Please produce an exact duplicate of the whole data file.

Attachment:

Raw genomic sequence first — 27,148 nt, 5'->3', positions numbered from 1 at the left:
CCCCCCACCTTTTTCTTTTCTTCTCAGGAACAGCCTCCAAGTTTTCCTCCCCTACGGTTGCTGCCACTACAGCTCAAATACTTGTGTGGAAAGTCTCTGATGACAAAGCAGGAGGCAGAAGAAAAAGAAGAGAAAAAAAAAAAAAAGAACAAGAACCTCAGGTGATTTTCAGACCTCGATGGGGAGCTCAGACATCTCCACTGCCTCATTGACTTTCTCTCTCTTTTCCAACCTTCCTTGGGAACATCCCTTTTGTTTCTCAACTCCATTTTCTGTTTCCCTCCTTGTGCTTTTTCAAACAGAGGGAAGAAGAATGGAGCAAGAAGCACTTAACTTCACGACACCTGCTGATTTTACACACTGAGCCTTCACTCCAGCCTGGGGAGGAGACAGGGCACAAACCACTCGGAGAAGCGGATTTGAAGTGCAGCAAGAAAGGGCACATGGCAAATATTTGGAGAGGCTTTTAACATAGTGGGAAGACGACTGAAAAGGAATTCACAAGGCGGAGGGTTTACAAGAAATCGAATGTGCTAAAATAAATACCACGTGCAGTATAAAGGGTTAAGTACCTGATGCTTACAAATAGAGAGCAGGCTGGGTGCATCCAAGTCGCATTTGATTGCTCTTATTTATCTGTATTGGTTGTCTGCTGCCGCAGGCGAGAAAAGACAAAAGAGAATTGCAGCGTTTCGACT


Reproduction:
Raw genomic sequence first — 27,148 nt, 5'->3', positions numbered from 1 at the left:
CCCCCCACCTTTTTCTTTTCTTCTCAGGAACAGCCTCCAAGTTTTCCTCCCCTACGGTTGCTGCCACTACAGCTCAAATACTTGTGTGGAAAGTCTCTGATGACAAAGCAGGAGGCAGAAGAAAAAGAAGAGAAAAAAAAAAAAAAGAACAAGAACCTCAGGTGATTTTCAGACCTCGATGGGGAGCTCAGACATCTCCACTGCCTCATTGACTTTCTCTCTCTTTTCCAACCTTCCTTGGGAACATCCCTTTTGTTTCTCAACTCCATTTTCTGTTTCCCTCCTTGTGCTTTTTCAAACAGAGGGAAGAAGAATGGAGCAAGAAGCACTTAACTTCACGACACCTGCTGATTTTACACACTGAGCCTTCACTCCAGCCTGGGGAGGAGACAGGGCACAAACCACTCGGAGAAGCGGATTTGAAGTGCAGCAAGAAAGGGCACATGGCAAATATTTGGAGAGGCTTTTAACATAGTGGGAAGACGACTGAAAAGGAATTCACAAGGCGGAGGGTTTACAAGAAATCGAATGTGCTAAAATAAATACCACGTGCAGTATAAAGGGTTAAGTACCTGATGCTTACAAATAGAGAGCAGGCTGGGTGCATCCAAGTCGCATTTGATTGCTCTTATTTATCTGTATTGGTTGTCTGCTGCCGCAGGCGAGAAAAGACAAAAGAGAATTGCAGCGTTTCGACT